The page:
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Managing Foreign Access with Sovereign Cloud

TechRadar 2023 Hot Topic – Distributed Cloud

This article is a selection of the 2023 Devoteam TechRadar, it’s designed to introduce the context of the chapter by covering a hot topic in the industry.

This year’s focus is on the Cloud Native era – a new era where technology and business are more interconnected than ever. Companies must prepare for disruptive models built with, in, and for the cloud. The technologies in TechRadar 2023 are mostly all participating in this movement.

Sovereign Cloud is hot right now, here’s why

Data is power in a modern data economy. As a result, cloud services are invariably in the spotlight. Essentially, it’s about data: where does it live, where does it flow, and who controls it?

EU corporations and organisations store more data in cloud data centres. The EU wants to reduce its reliance on foreign corporations and sees cloud computing as a driver of AI and other technologies. EU rules such as GDPR, Data Act, and Data Governance Act govern cross-border data flow to prevent non-European agencies from accessing data. The guidelines require storing sensitive data on sovereign territory. Now, Chief Data Privacy Officers should know what data is stored in the cloud and if it is transferred outside the EU.

Public clouds are useful for information not subject to data sovereignty regulations, but compliance needs a hybrid or private solution. Private clouds can meet data sovereignty needs, but they need dedicated data centres maintained by the company or a provider with dedicated hardware and are costly and time-consuming. Factors to consider include jurisdictional control, local oversight, data portability and customizability.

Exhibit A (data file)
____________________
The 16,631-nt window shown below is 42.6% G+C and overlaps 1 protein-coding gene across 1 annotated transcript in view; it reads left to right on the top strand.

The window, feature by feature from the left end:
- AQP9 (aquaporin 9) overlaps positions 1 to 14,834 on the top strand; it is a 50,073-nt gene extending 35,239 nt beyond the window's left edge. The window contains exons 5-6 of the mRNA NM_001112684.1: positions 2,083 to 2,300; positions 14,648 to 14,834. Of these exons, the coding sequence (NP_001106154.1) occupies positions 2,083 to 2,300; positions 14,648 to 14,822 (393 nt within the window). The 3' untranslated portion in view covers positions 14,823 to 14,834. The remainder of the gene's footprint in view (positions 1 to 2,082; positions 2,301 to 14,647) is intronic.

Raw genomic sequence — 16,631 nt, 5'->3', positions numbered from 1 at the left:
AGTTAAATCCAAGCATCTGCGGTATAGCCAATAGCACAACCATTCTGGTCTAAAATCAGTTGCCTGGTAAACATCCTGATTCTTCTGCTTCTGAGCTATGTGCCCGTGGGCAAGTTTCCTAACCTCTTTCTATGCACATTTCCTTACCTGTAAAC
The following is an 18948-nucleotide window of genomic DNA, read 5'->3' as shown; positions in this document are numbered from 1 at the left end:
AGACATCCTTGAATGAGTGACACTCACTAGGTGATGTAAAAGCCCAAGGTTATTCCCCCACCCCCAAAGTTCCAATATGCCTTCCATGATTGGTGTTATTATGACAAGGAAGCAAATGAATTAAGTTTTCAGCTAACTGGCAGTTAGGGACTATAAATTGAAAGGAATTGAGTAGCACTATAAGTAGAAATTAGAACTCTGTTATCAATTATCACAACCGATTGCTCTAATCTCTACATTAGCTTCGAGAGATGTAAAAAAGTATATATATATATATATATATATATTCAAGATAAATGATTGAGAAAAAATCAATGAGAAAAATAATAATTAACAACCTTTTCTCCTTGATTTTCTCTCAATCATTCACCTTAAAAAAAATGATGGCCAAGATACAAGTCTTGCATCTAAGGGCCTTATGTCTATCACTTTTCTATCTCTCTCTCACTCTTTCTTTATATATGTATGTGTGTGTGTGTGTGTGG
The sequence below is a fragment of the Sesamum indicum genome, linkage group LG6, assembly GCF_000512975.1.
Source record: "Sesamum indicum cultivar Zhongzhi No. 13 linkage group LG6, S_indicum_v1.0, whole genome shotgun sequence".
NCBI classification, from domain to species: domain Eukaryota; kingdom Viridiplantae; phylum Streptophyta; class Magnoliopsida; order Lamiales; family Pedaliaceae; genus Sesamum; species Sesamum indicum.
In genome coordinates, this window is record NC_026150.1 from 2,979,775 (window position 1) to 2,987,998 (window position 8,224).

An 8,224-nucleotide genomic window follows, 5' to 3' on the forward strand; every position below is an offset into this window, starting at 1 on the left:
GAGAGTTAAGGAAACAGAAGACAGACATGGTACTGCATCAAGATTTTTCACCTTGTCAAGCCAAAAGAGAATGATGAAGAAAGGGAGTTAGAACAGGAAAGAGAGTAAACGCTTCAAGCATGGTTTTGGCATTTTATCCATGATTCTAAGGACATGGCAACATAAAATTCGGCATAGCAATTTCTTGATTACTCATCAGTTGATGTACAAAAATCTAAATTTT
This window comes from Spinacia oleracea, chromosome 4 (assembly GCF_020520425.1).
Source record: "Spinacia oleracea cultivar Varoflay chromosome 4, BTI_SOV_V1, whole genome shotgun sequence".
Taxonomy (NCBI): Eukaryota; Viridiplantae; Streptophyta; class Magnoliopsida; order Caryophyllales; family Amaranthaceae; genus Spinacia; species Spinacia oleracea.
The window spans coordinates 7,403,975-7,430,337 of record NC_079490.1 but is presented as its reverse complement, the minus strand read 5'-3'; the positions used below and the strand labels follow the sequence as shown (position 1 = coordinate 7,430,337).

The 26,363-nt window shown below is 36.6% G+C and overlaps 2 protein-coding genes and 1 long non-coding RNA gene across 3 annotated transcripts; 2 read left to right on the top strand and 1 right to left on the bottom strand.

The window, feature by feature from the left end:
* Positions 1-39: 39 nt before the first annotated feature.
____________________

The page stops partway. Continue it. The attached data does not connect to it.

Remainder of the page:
Data sovereignty is thus addressed with sovereign clouds. It’s like a semi-private cloud that combines public and private features. Using a sovereign cloud is like using a private cloud without the IT headaches.

Devoteam’s Recommendation to get started on Sovereign Cloud

Protecting data as a new strategic asset necessitates sovereign clouds to use data wisely. Customers seek cloud benefits but must also fulfil fast-changing data privacy rules, while organisations safeguard cloud data from cyberattacks. As these rules affect business operations, companies are looking for better ways to comply and avoid risks. They require a secure, local platform to store and analyse data without outside intervention.

Sovereign cloud should be considered as part of the cloud strategy of any organisation that deals with sensitive data. It is likely that regulations will change and become more strict over
time. This is the time to start preparing how to handle these regulations. That should be driven by the owner of the data in the organisation, the compliance team and the IT team, to create a cloud strategy that can cater for different kinds of needs.

A few quick recommendations are to:

  • Assess your data and manage all risks: including data sovereignty and foreign access threats.
  • Assign a Chief Data Privacy Officer or Data Guardian.
  • Adopt the Cloud Smart approach.
  • Consult with an expert for multi-cloud strategy advice.

As a result of this, the sovereign cloud should be incorporated into an overall multi-cloud strategy. Data isn’t all the same, and clouds differ from one another. Taking the sovereign cloud into consideration is a smart move for your cloud strategy as it helps adjust to the current regulatory maze. Sovereign cloud thus, not only provides flexibility and scale for data storage and processing but also helps in complying with residency and sovereignty requirements.

Want to learn more about Sovereign Cloud?

Check out our new TechRadar 2023 to see what our experts say about it in the market.